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Turtle Beach E3 interview showcases its products, origins, and future tech

Headset professionals
Headset professionals

E3 is no doubt known for gaming. However, while they might not get their own press conference, there are plenty of hardware and accessory vendors on hand. While there are some big and small vendors, we got a chance to sit down with one of the larger ones to see what they had to offer, and their thoughts on sound technology. Jeff Burchett, Senior Communications Manager for Turtle Beach, informed us of what to expect from them this year, and even a bit about their origin.

  1. What puts Turtle Beach ahead of the competition?

Oh man, 38 years of audio experience. We’ve been an audio company since 1975. I mean our founder patented many technologies. We’ve been doing digital audio since digital audio was the thing to do. We pioneered gaming headset categories, something we are really passionate about, and we’ve been involved for a long time. We are so passionate, in fact, that audio can be driven by technology. It is 2014, if you can’t make anything sound good, you should go home. I know there are companies that can’t, but at this point, that’s just unacceptable. If you can’t make a plain headset that sounds good, you have no business making headsets.

We make very excellent sounding headsets, but we look for ways to push that forward through technology, rather that would be things like our custom version of DTS. This allows us to pull in the gun and make your character sort of centered in the first person games so it doesn’t sound like the center channel is fifteen feet in front of you, rather where he is. Our preset architecture allows the sound of fixed depth and the sound of explosions. There’s all sorts of things like that that no one else does or can do.

  1. What new technologies are you featuring for your new headsets?

We are launching a fully wireless headset for Xbox One, so no connections to the controller for chat, so that’s very cool. It’s not like gamers have been dealing with that for very long, but I’m sure everyone is going to be greatly relieved to get a headset that doesn’t have a chat wire. We are starting much more wide with the DTS headset 7.1 surround sound. It is an excellent surround sound protocol that includes ways to customize the way it’s processed, as it is very accurate and contractual. We have it for movies, games, and music, so there are different modes. We are also starting to bring out more of our dual-boomless microphone technology. We pioneered that on the I-30 and I-60 and it worked great, but we have improved it significantly to make it really awesome. We have active voice cancellation for the 8800, which is new, cool, and awesome.

  1. Where is the future of sound going?

That’s a really cool question, and I’m just waiting for the developers to answer it.

It is 2014, if you can’t make anything sound good, you should go home. I know there are companies that can’t, but at this point, that’s just unacceptable. If you can’t make a plain headset that sounds good, you have no business making headsets.

- Jeff Burchett, Senior Communications Manager for Turtle Beach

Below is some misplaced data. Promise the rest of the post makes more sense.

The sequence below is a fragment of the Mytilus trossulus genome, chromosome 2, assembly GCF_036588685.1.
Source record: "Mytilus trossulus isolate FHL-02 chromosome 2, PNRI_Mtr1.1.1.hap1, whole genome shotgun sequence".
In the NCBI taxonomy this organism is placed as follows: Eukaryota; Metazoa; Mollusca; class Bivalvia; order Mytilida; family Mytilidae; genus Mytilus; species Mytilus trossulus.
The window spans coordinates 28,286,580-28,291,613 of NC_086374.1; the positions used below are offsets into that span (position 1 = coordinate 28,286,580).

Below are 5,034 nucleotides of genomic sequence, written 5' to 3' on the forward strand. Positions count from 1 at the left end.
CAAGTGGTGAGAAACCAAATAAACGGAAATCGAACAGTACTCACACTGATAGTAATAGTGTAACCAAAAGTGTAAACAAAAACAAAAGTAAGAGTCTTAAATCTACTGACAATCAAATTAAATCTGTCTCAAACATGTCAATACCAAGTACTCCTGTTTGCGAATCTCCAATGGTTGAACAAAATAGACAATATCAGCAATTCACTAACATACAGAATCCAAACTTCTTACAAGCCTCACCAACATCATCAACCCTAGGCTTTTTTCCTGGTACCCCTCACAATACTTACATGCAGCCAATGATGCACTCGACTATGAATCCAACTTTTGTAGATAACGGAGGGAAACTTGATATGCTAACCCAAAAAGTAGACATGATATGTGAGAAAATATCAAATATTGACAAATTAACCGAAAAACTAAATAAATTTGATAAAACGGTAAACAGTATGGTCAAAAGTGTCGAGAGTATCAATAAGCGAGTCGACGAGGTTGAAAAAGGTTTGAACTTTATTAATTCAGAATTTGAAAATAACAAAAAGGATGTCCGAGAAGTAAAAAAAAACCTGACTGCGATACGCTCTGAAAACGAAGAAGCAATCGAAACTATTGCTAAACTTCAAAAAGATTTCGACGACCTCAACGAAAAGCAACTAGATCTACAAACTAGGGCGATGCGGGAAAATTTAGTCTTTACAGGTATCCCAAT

1. Is anything beyond DTS 7.1 possible?

Dolby has been using technology in theaters for years. It is possible. I think one of the neatest things, in terms of audio and the future, is processing power. When you think about graphics, the ability of an engine to generate realistic graphics is strained by the number of bounces of light. Audio works in the same way. When I speak, I can tell you are to my right versus my left, and in front of you because the sound bounces. So with more horsepower built into consoles, and obviously unless a game was PC only, and even when it’s PC only you don’t know what hardware it’s using. But consoles are very consistent, so it’s easier for developers to develop for.

As we are on the PlayStation 4 and Xbox One, it’s really exciting to see what the devs are going to do in terms of audio. I think that last generation we got to see a lot of substance. I’m waiting to see what we can come up with in audio. I think we are going to see ambient inclusion in audio, so you know the sound will be different if you spoke behind or in front of a box. We will see.

  1. What type of accessories will the headsets offer?

Some of the headsets will have speaker plates that go with them. Our Seven series has over 70 different unique designs. Some are Marvel licensed, so we have a lot of those. Some of our newer headsets, such as Disney Infinity and Star Wars, are customizable by the user. A couple of the new products, such as Infinity, come with in-game content such as character skins. Also, in terms of accessories, we sell headset stands. We are just kind of barely teasing the idea for our new sound controller, which offers a surround sound decoder, offline chat, and it’s designed for Major League Gaming.

  1. How much do the faceplates retail for?

It depends on what it is. The licensed ones go for about $25, and the ones that we designed are $20. They are available at and they are presently available only in the United States.

  1. As for the sponsored headsets, such as Call of Duty, is their specific technology geared towards the title?

The Call of Duty headsets are a wonderful example of that. This is our fourth one, which started with Modern Warfare 3, through Black Ops 2, and up to now with Advanced Warfare. Starting with Modern Warfare 3, in fact, we’ve had our programmable headsets for the DSPs. We work with the audio team to tune the game with the headset and vice versa. The headsets also in some cases have voice prompts so they speak to you and tell you things. If you have an incoming call, it will tell you. It will also do some voices for in-game characters. There is also bonus content in some cases and that’s a real-world bonus content.

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